1. Welcome Hearth.com Guests and Visitors - Please enjoy our forums!
    Hearth.com GOLD Sponsors who help bring the site content to you:
    Hearthstone Soapstone and Cast-Iron stoves( Wood, Gas or Pellet Stoves and Inserts)
    Caluwe - Passion for Fire and Water ( Pellet and Wood Hydronic and Space Heating)

am i being efficient?

Post in 'The Hearth Room - Wood Stoves and Fireplaces' started by ainsleychew, Nov 20, 2008.

Thread Status:
Not open for further replies.
  1. ainsleychew

    ainsleychew New Member

    Joined:
    Nov 20, 2008
    Messages:
    2
    Loc:
    vermont
    hi everyone. this is my first winter heating primarily with wood and just am trying to get the hang of it. so once i get my fire going, what is the best position for my flue blocker? ive been keeping it about 3/4 closed and it seems to be the hottest. is it best to keep the door open a crack? my stove has a tiny little air vent, but it seems like it doesnt allow enough air in. ive been trying to get it so i can hear a woosh of air going through the coals. am i on the right track or is my method stupid?

    Helpful Sponsor Ads!





  2. fossil

    fossil Accidental Moderator Staff Member

    Joined:
    Sep 30, 2007
    Messages:
    10,176
    Loc:
    Bend, OR
    Tell us a whole bunch more about the stove and the installation, and we'll tell you a whole bunch more about how we think it's workin'. Welcome! Rick
  3. ainsleychew

    ainsleychew New Member

    Joined:
    Nov 20, 2008
    Messages:
    2
    Loc:
    vermont
    thanks rick. im using a combo of woods, birch, pine, maple and i wish it was drier. i have a a atlanta stove works old hickory stove. an antique of sorts...i just found a matching one selling on ebay...check out the link.

    http://cgi.ebay.com/Antique-Wood-Burning-Stove-Old-Hickory-w-Farm-Scene_W0QQitemZ200260691793QQcmdZViewItemQQptZLH_DefaultDomain_0?hash=item200260691793&_trksid=p3286.c0.m14&_trkparms=72:1205|66:4|65:12|39:1|240:1318
  4. karri0n

    karri0n New Member

    Joined:
    Nov 18, 2008
    Messages:
    1,148
    Loc:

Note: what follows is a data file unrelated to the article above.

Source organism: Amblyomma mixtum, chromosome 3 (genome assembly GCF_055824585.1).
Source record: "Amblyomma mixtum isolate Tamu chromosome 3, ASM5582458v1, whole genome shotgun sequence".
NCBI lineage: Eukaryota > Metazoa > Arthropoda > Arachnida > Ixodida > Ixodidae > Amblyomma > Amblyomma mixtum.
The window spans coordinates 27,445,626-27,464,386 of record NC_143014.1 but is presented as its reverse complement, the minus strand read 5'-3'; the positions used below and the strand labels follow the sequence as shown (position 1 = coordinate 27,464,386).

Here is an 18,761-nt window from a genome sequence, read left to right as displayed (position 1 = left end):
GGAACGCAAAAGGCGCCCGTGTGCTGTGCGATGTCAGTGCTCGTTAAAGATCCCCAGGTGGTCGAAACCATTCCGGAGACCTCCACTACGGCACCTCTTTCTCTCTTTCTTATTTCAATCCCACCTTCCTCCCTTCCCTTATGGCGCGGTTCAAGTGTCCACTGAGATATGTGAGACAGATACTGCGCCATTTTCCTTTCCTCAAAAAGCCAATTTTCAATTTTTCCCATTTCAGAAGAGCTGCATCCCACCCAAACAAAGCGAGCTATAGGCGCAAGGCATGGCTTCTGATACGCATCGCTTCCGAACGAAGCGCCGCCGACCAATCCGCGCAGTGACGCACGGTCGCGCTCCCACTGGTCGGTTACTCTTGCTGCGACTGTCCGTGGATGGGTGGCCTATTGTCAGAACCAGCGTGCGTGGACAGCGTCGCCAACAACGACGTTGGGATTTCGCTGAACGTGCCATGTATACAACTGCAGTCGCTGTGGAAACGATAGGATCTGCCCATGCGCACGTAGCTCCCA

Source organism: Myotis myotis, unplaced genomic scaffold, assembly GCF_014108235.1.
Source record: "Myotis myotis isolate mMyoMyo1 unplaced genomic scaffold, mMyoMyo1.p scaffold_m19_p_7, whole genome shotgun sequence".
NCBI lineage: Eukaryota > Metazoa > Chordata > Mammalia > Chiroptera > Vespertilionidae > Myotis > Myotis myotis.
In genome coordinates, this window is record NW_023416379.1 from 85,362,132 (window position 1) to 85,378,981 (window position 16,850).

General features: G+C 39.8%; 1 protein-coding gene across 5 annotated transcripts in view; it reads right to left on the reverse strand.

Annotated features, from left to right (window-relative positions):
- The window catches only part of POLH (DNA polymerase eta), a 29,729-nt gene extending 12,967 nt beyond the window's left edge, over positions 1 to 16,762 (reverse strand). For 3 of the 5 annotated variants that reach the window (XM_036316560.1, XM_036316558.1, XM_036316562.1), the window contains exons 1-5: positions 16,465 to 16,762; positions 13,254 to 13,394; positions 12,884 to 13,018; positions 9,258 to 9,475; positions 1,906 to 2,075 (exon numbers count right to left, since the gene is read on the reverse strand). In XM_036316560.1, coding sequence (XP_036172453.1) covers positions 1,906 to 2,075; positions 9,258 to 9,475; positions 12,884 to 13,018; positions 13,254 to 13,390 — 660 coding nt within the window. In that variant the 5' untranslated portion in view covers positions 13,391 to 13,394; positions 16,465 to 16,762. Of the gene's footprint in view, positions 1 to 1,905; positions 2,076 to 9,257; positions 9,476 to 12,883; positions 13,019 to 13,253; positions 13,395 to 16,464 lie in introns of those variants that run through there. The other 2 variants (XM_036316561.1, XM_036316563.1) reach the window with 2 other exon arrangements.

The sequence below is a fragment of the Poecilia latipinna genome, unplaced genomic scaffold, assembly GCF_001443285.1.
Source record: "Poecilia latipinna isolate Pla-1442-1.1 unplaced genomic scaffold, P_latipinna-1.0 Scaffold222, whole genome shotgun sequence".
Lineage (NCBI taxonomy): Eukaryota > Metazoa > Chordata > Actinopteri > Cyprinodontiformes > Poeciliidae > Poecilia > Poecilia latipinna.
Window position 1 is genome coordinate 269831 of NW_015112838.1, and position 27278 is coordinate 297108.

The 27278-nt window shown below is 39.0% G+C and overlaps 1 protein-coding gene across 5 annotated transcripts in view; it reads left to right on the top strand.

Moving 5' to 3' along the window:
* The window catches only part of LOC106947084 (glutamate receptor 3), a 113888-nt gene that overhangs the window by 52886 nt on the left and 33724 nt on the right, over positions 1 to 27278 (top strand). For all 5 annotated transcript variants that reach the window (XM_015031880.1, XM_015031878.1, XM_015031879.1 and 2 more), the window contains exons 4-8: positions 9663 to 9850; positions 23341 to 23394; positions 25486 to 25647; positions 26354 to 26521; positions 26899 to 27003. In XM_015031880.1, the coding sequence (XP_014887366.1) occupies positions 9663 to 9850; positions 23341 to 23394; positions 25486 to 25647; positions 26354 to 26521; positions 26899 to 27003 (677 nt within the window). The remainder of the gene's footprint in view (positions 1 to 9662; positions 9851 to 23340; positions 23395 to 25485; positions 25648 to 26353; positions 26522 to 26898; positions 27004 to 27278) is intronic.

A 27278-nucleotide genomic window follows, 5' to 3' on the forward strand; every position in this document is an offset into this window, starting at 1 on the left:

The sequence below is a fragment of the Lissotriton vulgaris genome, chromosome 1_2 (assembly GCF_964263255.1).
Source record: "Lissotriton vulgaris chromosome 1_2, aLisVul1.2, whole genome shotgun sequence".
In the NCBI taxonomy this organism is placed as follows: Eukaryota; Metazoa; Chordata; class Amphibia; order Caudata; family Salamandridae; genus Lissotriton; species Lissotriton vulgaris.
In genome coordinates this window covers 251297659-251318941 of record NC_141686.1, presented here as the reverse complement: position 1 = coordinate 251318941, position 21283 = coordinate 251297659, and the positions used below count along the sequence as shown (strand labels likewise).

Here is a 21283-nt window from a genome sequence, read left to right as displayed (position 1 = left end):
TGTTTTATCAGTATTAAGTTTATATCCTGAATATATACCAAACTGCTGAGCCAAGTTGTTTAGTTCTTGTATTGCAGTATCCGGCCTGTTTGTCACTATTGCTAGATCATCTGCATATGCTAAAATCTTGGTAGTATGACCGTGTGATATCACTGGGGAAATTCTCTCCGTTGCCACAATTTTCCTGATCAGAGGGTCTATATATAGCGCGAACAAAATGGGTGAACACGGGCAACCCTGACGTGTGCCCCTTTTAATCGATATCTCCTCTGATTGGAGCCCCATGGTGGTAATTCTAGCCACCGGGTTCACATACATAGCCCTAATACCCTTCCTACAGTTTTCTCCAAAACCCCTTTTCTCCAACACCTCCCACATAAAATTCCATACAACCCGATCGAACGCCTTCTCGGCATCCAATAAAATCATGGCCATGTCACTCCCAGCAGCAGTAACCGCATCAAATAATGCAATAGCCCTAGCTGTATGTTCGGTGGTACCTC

Eastern CT
    Ha! I have this thing in my woodshed. Nice find, I've never managed to find anything on the stove myself. Sorry, I can't offer much advice on it, I've never burned it. Mine is green. I would say, in order to be efficient, you would need to somehow mod this thing so it has a secondary burn. I would also recommend against opening the door, as these aren't sealed and I'm fairly certain it's getting plenty of air. I don't think you need to hear a whoosh of air, as long as it looks like it's burning steadily. if it's not, your wood probably isn't dry enough.

    Trying to steer away from "buy a new stove", as lots of people use their old smoke dragons on here. any old stove users out there with some good advice?
  5. Jags

    Jags Moderate Moderator Staff Member

    Joined:
    Aug 2, 2006
    Messages:
    14,893
    Loc:
    Northern IL
    This is kind of a tough nut to crack. First off, I would not recommend cracking the door on an established fire. It simply should not be needed. If you are keeping your stack damper 3/4 shut but need to have the door open to keep the fire established, then I would also guess that you have the damper closed too much.

    Try this, first if you don't have one, get a thermo for the top of your stove. On an established fire, keep the stack damper at full open and adjust the fire by the primary air control (tiny little air vent) so that you establish the desired stove top temp (lets say 500F for discussion). Next, start to slowly close the damper, say 15% at a time (and wait 10 min.) until you see the stove top temp start to rise (lets say 550F). Leave it at that setting and see what your stove acts like. Please monitor the stove so that no dangerous situation occurs. If your fire does not stay "well fired" with this method, you may need to look at your fuel or draft.

    Older stoves usually have the ability to provide tons of combustion air to the fire. By using the above method you will feed the fire the needed oxygen, but cut down on some of the air "rush". Above you stated that you adjust to hear the "woosh". I would suggest you are feeding too much air to the fire and possibly could be creating a "cooling" effect. I know that sounds weird, but I have seen it happen on an old earth stove.

    Just try it, it sure won't hurt to experiment.
  6. karri0n

    karri0n New Member

    Joined:
    Nov 18, 2008
    Messages:
    1,148
    Loc:
    Eastern CT
    sorry for OT, but, Jags, about what burn times do you get on a full load in your IR?
  7. Jags

    Jags Moderate Moderator Staff Member

    Joined:
    Aug 2, 2006
    Messages:
    14,893
    Loc:
    Northern IL
    Full load of hard woods, coal base established and packed to the gills give productive heat (above 400F) for about 7.5-8hrs and at 10 hours the stove top will be at 250F with a fairly good coal base. This is without touching or adjusting the stove in any way.
  8. karri0n

    karri0n New Member

    Joined:
    Nov 18, 2008
    Messages:
    1,148
    Loc:
    Eastern CT
    I think I might have inadvertently assassinated this guy's thread. Courtesy bump. Anybody else got any tips for this guy burning his "Old Hickory" smoke dragon?
Thread Status:
Not open for further replies.

Share This Page